On Aug. 1, the European Pellet Council released updates to the ENplus quality management scheme for wood pellets. The new handbook—Enplus handbook version 3.0—replaces the prior version ENplus handbook version 2.0. Anyone who is currently ENplus certified under ENplus handbook version 2.0 will want to download the new handbook and read it thoroughly as there are a number of changes that could impact your current certification. Additionally, anyone who is considering ENplus certification, but has not yet been certified, will also want to download the new handbook as there are several components that are different from what you may have previously understood. The handbook can be downloaded from the ENplus website at www.enplus-pellets.eu.
While there is a summary of changes provided on the ENplus website, I will do my best to outline the substantive changes here as they pertain to North American pellet producers. First, the handbook has a completely different format and feel. There are now six parts to the handbook and there are national versions as well as an international master handbook. The international master handbook is the version that applies within the U.S. Canada has a separate national version, so be careful you are downloading the version that applies to you.
When first viewing the new handbook, I highly recommend reading part one thoroughly before moving on to part two. Do not skip the terminology section as there are many changes. Handbook version 2.0 included descriptions for several entities including the EPC, national licensers, certification bodies, inspection bodies and testing bodies. These same entities still provide the overall structure, however, there are now several additional terms such as competent management, competent licenser, international management and certified service provider to name a few. It is important to understand these new terms in order to understand how the system works, which differs from country to country and when operating internationally.
When it comes to the specifications for wood pellet classes (grades A1, A2 and B) there are a few important updates. First, ENplus handbook version 3.0 now references ISO 17225-2 (formerly EN 14961-2) as the basis for the grade criteria, and all ISO-test methods are referenced instead of the previously referenced CEN- and EN-test methods. In some cases, the referenced ISO-test methods are not published yet, but there is a note in the handbook that the EN-method applies until the ISO-method is published. Second, there is grade criteria that has been tightened. Specifically, for ENplus A1 the durability requirement is now ≥ 98.0 and for B grade it is ≥ 97.5. The ash limit for A2 grade is now ≤ 1.2 percent, and there is a temperature requirement of ≤ 40 degrees Celsius at the last loading point for truck deliveries to end users.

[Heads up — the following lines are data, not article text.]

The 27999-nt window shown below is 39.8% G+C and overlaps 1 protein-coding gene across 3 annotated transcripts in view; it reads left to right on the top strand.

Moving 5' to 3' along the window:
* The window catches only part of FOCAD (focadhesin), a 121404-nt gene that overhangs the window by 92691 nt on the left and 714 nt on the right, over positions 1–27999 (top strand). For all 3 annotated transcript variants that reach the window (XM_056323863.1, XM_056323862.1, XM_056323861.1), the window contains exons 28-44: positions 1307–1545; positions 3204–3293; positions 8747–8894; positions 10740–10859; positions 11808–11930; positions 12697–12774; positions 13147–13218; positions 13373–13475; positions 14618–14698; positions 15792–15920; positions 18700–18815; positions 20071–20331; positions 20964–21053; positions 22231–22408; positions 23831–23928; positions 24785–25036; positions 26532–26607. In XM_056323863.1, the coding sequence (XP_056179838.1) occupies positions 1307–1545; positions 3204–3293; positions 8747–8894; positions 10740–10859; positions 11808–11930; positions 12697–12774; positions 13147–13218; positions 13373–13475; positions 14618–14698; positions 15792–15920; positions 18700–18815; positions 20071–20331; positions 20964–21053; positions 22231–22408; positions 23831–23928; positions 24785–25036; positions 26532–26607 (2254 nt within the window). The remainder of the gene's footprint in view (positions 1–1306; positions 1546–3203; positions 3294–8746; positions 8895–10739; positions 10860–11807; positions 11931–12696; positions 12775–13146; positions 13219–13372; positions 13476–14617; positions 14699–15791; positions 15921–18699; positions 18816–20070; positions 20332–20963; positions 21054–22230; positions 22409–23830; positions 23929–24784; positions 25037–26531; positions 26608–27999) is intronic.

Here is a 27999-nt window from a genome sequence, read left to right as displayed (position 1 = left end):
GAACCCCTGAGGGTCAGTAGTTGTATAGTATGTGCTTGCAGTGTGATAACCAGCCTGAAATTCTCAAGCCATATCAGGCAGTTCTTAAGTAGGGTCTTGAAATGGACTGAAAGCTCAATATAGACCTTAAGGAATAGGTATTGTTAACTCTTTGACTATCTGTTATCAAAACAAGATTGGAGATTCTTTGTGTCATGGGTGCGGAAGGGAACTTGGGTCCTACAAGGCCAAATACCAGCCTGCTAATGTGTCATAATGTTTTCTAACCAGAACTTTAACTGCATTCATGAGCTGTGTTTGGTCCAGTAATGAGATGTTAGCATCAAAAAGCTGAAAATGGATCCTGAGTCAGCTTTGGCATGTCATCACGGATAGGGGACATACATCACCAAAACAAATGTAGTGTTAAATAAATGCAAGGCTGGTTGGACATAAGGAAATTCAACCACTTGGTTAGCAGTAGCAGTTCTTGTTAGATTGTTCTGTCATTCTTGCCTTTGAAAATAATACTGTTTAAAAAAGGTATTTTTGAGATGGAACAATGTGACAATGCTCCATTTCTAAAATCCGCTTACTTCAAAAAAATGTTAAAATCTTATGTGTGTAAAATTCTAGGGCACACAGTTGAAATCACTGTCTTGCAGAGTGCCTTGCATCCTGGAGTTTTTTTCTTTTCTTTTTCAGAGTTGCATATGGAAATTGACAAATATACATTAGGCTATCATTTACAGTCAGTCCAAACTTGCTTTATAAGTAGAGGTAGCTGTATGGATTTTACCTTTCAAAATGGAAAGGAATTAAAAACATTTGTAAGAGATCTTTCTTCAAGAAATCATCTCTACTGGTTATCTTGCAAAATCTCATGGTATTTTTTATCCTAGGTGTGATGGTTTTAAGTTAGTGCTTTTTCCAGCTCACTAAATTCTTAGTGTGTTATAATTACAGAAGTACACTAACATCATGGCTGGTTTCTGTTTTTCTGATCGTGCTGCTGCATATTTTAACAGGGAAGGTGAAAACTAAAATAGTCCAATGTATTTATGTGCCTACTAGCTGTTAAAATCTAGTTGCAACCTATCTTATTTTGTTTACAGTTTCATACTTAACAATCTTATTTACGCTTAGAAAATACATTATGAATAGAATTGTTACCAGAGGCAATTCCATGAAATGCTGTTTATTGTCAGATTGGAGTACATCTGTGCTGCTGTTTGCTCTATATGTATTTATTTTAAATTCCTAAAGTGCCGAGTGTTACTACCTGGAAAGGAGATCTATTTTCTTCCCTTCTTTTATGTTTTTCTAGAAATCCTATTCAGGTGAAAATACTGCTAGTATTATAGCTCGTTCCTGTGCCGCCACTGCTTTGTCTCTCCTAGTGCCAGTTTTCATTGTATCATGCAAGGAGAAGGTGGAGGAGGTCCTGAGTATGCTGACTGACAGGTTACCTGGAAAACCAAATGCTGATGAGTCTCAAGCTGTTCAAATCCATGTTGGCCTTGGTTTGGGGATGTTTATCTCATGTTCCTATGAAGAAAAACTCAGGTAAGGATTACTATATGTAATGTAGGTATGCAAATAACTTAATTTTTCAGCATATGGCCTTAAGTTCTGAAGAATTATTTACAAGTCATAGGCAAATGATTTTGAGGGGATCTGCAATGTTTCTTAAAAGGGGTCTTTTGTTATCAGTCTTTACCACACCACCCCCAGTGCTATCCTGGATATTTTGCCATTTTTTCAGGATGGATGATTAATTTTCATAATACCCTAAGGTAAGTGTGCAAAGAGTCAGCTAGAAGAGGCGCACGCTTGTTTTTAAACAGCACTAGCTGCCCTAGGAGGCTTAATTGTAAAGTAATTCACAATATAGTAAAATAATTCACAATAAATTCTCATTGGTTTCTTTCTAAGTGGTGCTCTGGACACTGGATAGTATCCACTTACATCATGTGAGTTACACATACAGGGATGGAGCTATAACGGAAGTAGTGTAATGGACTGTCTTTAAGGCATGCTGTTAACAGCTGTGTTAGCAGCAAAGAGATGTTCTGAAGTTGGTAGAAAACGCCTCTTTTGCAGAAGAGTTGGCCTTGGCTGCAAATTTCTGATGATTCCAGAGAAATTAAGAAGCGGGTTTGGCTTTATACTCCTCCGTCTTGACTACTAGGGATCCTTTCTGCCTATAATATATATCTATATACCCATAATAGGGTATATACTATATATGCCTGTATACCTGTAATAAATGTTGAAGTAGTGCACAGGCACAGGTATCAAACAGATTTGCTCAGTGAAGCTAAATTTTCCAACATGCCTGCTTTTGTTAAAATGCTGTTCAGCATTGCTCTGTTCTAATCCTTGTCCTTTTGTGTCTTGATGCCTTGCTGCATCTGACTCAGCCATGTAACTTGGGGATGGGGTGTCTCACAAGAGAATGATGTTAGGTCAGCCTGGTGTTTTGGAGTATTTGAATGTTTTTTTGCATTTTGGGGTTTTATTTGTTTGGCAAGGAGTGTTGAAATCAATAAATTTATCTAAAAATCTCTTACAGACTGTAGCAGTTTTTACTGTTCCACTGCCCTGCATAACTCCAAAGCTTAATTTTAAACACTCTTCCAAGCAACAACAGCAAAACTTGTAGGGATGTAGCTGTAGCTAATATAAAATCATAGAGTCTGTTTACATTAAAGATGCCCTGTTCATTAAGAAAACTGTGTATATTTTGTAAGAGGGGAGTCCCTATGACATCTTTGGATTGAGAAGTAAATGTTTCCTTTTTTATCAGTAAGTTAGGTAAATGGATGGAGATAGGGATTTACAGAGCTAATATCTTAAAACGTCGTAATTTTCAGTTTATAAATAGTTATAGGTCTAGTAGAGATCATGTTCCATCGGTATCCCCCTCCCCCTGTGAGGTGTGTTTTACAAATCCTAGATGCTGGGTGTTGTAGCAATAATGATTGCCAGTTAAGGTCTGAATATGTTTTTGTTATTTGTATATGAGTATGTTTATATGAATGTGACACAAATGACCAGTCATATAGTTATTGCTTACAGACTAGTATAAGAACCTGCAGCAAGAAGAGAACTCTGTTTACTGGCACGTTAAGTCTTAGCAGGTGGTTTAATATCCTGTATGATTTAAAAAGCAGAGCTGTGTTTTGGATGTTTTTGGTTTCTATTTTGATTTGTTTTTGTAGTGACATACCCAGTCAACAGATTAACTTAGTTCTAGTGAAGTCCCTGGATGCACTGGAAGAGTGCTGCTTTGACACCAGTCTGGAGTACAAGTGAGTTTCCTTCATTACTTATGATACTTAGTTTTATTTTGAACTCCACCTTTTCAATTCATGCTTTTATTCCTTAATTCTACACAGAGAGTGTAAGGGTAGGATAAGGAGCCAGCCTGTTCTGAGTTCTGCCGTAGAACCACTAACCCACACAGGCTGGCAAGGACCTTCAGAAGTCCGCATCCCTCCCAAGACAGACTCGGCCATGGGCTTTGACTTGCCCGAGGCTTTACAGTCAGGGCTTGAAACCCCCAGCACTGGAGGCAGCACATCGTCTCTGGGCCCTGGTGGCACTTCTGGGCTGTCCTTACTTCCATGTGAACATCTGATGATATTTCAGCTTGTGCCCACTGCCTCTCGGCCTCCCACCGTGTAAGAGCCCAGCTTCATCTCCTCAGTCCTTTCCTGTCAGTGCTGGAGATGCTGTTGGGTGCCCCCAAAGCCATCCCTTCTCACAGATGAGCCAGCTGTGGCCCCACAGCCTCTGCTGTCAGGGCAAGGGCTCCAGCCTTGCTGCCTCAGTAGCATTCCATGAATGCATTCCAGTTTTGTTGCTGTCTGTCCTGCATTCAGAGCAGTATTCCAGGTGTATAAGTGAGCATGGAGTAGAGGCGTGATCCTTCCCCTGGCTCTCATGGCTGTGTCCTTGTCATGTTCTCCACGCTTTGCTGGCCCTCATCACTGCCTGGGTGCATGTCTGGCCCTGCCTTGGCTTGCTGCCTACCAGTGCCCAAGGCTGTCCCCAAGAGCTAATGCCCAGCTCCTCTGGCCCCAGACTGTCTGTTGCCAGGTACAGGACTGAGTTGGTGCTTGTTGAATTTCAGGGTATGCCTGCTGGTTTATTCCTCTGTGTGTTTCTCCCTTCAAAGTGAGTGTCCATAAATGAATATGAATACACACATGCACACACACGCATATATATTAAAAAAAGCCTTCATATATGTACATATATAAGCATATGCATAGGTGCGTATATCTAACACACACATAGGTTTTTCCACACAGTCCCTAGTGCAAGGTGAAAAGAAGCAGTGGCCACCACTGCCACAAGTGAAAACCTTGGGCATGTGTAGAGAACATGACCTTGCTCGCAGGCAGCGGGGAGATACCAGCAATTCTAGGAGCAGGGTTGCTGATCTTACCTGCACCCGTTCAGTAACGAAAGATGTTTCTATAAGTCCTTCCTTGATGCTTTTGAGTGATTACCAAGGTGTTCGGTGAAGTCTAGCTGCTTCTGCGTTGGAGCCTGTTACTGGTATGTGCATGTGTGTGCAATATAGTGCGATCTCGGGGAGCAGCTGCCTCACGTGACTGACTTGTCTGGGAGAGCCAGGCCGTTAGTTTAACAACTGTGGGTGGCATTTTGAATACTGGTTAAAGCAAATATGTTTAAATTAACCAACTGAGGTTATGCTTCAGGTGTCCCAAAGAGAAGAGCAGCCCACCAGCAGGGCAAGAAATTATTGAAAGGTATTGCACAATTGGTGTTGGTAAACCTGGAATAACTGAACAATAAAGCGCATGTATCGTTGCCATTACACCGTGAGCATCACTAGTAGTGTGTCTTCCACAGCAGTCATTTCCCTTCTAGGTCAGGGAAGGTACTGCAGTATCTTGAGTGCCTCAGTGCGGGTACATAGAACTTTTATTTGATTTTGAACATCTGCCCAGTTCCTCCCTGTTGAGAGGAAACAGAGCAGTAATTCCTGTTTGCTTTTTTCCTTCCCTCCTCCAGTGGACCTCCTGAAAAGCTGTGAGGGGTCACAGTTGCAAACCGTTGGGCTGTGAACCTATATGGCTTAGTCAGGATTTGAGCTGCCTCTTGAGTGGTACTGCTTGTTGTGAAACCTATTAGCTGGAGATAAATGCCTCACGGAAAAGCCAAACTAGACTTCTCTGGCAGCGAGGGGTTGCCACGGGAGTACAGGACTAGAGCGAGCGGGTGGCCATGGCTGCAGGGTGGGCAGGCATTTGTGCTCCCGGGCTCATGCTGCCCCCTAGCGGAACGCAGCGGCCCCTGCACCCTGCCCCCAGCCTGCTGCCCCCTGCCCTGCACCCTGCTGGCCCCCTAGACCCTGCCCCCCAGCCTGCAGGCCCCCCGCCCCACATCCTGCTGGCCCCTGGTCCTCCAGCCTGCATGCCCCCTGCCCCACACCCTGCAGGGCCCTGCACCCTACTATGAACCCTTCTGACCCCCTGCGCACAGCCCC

When it comes to the ENplus certification process, several changes have been made. There are now rigid timeline requirements for compliance once the certification process begins. Inspection reports are due within two months of the inspection date and conformity reports must be complete within a third month, otherwise the application is rejected. Deficiencies are classified into three categories—Types A, B and C. Each type has different requirements for compliance. Annual surveillance inspections are to be conducted with ± three months of the initial inspection date. Inspection criteria has remained much the same, however, it is now required that all pellet storages also be inspected, which can include port facilities, warehouses, distribution points and others. The retention of reference samples is no longer required for bagged product, however, for bulk delivery ENplus handbook version 3.0 now requires that a reference sample be collected for every vehicle that is loaded. Reference samples are still held for nine months.
Regarding self-monitoring, the same five tests are still required to be tested on site—bulk density, moisture, durability, length and fines—though it is now stipulated that if doubts concerning the pellet quality exist, then additional tests may be ordered. This will apply primarily when producers approach the 0.7 percent ash requirement for grade A1. If ash content is close to the limit, then ash testing at the production site could become a requirement.
There are also changes regarding bag labeling. The ENplus certification seal has been changed as well as the way the grade is specified. In addition, all bag designs now need approval by the "competent management" before bags are sold on the market. The certified company whose ENplus ID is printed on the bag is responsible for submitting bag labels whether it is your brand or the brand of another party.
As I am sure you can now see, the changes to the newest version of the ENplus handbook are substantial. If you are already certified or interested in pursuing this quality management scheme, I highly recommend downloading the ENplus handbook version 3.0 and reading it in detail. The new handbook came into force for all new users as of Aug. 1 and will come into force for currently certified companies Jan. 1.